Friday, September 22nd, 2017

CORE is among a coalition of 87 civil society groups, worker organisations, businesses and European Parliamentarians which have sent an open letter sent to Prime Minister Prayut Chan-o-cha regarding criminal defamation charges brought against Myanmar workers.

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New proposals to empower victims of modern slavery

Wednesday, September 13th, 2017

Early September marked the return of Parliament and saw peers scrutinise new proposals to strengthen support available for victims of modern slavery.

Lord McColl’s Modern Slavery Bill which received its 2nd Reading on Friday 8 September aims to enshrine in law victims’ entitlement to support during the reflection and recovery period, while the competent authorities are deciding whether there is evidence that they have been a victim of modern slavery. This would be accompanied by a statutory duty to provide confirmed victims of modern slavery with ongoing support and leave to remain for a period of 12 months.

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Professional Sports Union Tackles Human Rights Abuses

Thursday, July 20th, 2017

In an effort to curb sports-linked abuses, the 85,000 player affiliated union World Players Association has released a human rights policy aimed at protecting those in the sporting profession. This comes two months after FIFA published its own policy on human rights standards and marks a growing awareness of the varying threats posed to players’ welfare.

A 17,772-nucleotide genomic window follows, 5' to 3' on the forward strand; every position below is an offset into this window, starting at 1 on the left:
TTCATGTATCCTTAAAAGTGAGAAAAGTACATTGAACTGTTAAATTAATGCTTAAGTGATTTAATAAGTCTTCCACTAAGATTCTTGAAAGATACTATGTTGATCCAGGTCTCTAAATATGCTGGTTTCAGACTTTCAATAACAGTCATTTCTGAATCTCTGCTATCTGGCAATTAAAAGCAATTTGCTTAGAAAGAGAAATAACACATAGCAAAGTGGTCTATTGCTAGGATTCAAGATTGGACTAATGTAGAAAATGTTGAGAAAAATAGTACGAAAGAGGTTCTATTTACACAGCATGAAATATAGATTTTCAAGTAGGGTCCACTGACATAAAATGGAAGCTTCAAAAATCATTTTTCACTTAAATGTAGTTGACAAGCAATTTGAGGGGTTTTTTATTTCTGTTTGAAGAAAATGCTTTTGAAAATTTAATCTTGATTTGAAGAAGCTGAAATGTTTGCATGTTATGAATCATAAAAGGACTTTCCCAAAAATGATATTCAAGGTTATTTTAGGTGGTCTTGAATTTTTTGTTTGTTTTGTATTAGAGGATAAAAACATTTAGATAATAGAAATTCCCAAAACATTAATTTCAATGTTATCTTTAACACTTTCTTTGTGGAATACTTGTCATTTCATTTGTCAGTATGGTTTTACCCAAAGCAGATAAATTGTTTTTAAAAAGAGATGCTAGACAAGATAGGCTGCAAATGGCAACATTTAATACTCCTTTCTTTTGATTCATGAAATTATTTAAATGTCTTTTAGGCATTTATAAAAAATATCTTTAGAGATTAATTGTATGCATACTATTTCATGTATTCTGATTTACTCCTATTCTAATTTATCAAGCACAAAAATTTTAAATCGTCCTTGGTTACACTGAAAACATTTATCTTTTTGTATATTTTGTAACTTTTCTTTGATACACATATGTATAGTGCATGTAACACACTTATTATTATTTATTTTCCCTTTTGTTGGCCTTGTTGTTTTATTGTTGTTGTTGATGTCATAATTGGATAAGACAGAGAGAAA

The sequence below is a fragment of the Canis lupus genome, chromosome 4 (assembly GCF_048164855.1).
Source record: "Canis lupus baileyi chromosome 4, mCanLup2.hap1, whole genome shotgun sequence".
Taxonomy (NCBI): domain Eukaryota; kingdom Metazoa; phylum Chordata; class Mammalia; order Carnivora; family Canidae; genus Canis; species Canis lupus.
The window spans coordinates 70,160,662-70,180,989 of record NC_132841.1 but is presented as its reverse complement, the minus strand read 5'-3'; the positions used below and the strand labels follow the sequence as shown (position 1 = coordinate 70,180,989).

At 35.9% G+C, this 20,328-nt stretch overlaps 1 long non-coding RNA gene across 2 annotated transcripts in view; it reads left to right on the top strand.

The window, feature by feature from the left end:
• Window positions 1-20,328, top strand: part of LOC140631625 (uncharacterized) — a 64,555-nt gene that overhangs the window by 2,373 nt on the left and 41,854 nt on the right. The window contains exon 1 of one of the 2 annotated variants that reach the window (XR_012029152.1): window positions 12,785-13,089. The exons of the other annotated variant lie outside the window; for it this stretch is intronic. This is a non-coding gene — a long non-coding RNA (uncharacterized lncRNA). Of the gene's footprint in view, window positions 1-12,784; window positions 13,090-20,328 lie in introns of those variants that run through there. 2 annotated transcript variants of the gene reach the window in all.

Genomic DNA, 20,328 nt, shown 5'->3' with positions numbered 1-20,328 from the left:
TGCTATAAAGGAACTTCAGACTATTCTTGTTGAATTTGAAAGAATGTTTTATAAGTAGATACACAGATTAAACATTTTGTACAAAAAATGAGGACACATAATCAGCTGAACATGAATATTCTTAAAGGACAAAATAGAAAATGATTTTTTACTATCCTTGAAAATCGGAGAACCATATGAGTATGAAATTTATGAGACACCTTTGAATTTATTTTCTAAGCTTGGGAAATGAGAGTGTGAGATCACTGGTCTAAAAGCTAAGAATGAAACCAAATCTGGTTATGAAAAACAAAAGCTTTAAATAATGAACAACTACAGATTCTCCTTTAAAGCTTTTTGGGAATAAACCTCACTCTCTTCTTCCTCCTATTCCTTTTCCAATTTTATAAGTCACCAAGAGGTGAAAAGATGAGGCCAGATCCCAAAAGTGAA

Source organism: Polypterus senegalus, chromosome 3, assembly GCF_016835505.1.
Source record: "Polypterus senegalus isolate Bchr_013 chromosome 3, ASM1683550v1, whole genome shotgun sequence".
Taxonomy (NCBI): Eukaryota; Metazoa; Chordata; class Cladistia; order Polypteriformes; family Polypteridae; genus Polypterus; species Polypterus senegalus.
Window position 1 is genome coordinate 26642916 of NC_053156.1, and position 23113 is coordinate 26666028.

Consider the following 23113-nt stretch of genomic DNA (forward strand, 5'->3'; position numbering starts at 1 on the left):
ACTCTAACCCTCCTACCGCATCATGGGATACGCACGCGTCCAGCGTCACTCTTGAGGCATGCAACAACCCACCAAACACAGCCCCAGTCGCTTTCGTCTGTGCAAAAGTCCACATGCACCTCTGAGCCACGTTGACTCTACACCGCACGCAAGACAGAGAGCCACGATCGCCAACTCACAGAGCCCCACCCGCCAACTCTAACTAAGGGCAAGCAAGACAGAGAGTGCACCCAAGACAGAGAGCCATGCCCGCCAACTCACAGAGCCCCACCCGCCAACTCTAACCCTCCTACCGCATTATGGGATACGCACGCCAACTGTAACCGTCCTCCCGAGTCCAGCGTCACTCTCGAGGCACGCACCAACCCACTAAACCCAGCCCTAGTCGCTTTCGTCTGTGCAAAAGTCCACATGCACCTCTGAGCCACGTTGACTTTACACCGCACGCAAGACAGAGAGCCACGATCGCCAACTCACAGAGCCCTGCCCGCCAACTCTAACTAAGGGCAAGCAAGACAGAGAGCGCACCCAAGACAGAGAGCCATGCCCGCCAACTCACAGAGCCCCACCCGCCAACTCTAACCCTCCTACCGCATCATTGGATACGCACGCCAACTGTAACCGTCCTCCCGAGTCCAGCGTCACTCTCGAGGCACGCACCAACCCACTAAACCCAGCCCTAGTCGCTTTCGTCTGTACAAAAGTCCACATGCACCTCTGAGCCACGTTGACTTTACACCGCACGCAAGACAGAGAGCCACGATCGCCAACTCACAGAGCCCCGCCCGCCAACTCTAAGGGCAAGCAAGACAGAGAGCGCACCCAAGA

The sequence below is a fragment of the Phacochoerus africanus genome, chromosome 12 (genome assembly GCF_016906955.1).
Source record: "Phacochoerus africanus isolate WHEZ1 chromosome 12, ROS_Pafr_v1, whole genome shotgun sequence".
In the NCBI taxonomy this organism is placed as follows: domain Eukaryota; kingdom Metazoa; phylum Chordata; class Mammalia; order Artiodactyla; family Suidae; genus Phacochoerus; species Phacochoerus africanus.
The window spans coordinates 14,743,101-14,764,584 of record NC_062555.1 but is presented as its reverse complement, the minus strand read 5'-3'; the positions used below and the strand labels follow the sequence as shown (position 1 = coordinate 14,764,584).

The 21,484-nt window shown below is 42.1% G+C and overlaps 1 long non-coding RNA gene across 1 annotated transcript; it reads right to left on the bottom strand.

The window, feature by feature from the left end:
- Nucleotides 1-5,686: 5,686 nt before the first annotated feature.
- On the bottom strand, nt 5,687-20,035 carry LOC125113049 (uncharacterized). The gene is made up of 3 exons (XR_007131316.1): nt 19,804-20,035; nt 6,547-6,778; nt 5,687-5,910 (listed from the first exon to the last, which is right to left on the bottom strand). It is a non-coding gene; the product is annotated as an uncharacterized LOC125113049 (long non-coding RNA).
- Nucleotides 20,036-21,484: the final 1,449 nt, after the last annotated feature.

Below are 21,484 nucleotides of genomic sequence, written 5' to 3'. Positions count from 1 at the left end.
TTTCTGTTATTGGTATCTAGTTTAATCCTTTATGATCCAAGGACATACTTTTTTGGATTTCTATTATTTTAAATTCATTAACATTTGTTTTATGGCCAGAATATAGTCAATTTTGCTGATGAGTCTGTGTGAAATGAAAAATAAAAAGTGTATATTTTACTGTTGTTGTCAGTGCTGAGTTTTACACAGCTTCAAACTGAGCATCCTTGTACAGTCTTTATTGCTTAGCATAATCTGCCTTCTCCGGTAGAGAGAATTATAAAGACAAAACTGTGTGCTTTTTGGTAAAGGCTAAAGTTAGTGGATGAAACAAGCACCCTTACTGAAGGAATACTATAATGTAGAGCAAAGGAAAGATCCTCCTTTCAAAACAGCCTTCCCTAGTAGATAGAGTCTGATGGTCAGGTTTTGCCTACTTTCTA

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Leading organisations come together to advance global labour rights

Tuesday, July 11th, 2017

Leading NGO and trade union representatives from UK organisations including Oxfam, the Trade Union Congress, Cafod, Homeworkers Worldwide and Fairtrade Foundation came together at UNISON’s head office this month to advance work on labour rights in global supply chains.

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Why investor engagement is crucial to the fight against modern slavery

Monday, June 19th, 2017

Blog by Patricia Carrier from the Business and Human Rights Resource Centre

Modern slavery is pervasive across corporate supply chains in all regions of the world, generating approximately $150bn a year in illegal profits. Sectors that are vulnerable include: agriculture, apparel & footwear, construction, food & beverage, manufacturing[…]

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2017 Manifestos: what parties are promising on corporate accountability

Wednesday, May 31st, 2017

In the run up to this year’s general election, the three main UK-wide political parties have now unveiled their manifestos.

There are many commonalities across three, with parties professing a desire to confront labour abuses such as modern slavery, and respond to new labour vulnerabilities driven by the “gig economy” and zero hour contracts. However, there are some notable differences on Brexit, corporate governance and the use of procurement to encourage better practice.